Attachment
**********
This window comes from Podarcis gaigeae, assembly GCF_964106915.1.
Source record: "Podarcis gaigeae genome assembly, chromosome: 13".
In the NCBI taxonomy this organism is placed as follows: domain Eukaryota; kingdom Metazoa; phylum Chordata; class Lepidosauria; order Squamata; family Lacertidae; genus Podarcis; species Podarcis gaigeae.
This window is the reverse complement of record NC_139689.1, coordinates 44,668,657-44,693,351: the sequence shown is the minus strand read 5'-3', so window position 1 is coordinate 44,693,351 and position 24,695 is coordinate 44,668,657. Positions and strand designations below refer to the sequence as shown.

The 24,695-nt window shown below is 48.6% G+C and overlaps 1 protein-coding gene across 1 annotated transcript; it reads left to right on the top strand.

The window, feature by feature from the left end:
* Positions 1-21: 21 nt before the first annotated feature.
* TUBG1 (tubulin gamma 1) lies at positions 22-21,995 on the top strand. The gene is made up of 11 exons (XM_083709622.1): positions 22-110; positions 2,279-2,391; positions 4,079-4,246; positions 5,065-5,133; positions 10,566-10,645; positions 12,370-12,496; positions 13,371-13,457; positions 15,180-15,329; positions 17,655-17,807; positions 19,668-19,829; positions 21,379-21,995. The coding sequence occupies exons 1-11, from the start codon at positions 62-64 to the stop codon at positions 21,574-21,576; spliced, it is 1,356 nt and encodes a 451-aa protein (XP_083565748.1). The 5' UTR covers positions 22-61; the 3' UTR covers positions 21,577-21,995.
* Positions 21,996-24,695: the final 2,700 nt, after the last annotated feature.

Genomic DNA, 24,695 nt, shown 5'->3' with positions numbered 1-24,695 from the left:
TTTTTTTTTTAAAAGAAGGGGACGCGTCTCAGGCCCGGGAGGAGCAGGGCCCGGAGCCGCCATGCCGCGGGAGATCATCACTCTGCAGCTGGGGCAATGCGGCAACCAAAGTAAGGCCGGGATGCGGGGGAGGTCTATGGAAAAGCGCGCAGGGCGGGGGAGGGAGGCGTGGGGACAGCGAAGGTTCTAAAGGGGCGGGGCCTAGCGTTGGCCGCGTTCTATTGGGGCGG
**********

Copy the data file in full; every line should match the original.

This window comes from Podarcis gaigeae, assembly GCF_964106915.1.
Source record: "Podarcis gaigeae genome assembly, chromosome: 13".
In the NCBI taxonomy this organism is placed as follows: domain Eukaryota; kingdom Metazoa; phylum Chordata; class Lepidosauria; order Squamata; family Lacertidae; genus Podarcis; species Podarcis gaigeae.
This window is the reverse complement of record NC_139689.1, coordinates 44,668,657-44,693,351: the sequence shown is the minus strand read 5'-3', so window position 1 is coordinate 44,693,351 and position 24,695 is coordinate 44,668,657. Positions and strand designations below refer to the sequence as shown.

The 24,695-nt window shown below is 48.6% G+C and overlaps 1 protein-coding gene across 1 annotated transcript; it reads left to right on the top strand.

The window, feature by feature from the left end:
* Positions 1-21: 21 nt before the first annotated feature.
* TUBG1 (tubulin gamma 1) lies at positions 22-21,995 on the top strand. The gene is made up of 11 exons (XM_083709622.1): positions 22-110; positions 2,279-2,391; positions 4,079-4,246; positions 5,065-5,133; positions 10,566-10,645; positions 12,370-12,496; positions 13,371-13,457; positions 15,180-15,329; positions 17,655-17,807; positions 19,668-19,829; positions 21,379-21,995. The coding sequence occupies exons 1-11, from the start codon at positions 62-64 to the stop codon at positions 21,574-21,576; spliced, it is 1,356 nt and encodes a 451-aa protein (XP_083565748.1). The 5' UTR covers positions 22-61; the 3' UTR covers positions 21,577-21,995.
* Positions 21,996-24,695: the final 2,700 nt, after the last annotated feature.

Genomic DNA, 24,695 nt, shown 5'->3' with positions numbered 1-24,695 from the left:
TTTTTTTTTTAAAAGAAGGGGACGCGTCTCAGGCCCGGGAGGAGCAGGGCCCGGAGCCGCCATGCCGCGGGAGATCATCACTCTGCAGCTGGGGCAATGCGGCAACCAAAGTAAGGCCGGGATGCGGGGGAGGTCTATGGAAAAGCGCGCAGGGCGGGGGAGGGAGGCGTGGGGACAGCGAAGGTTCTAAAGGGGCGGGGCCTAGCGTTGGCCGCGTTCTATTGGGGCGG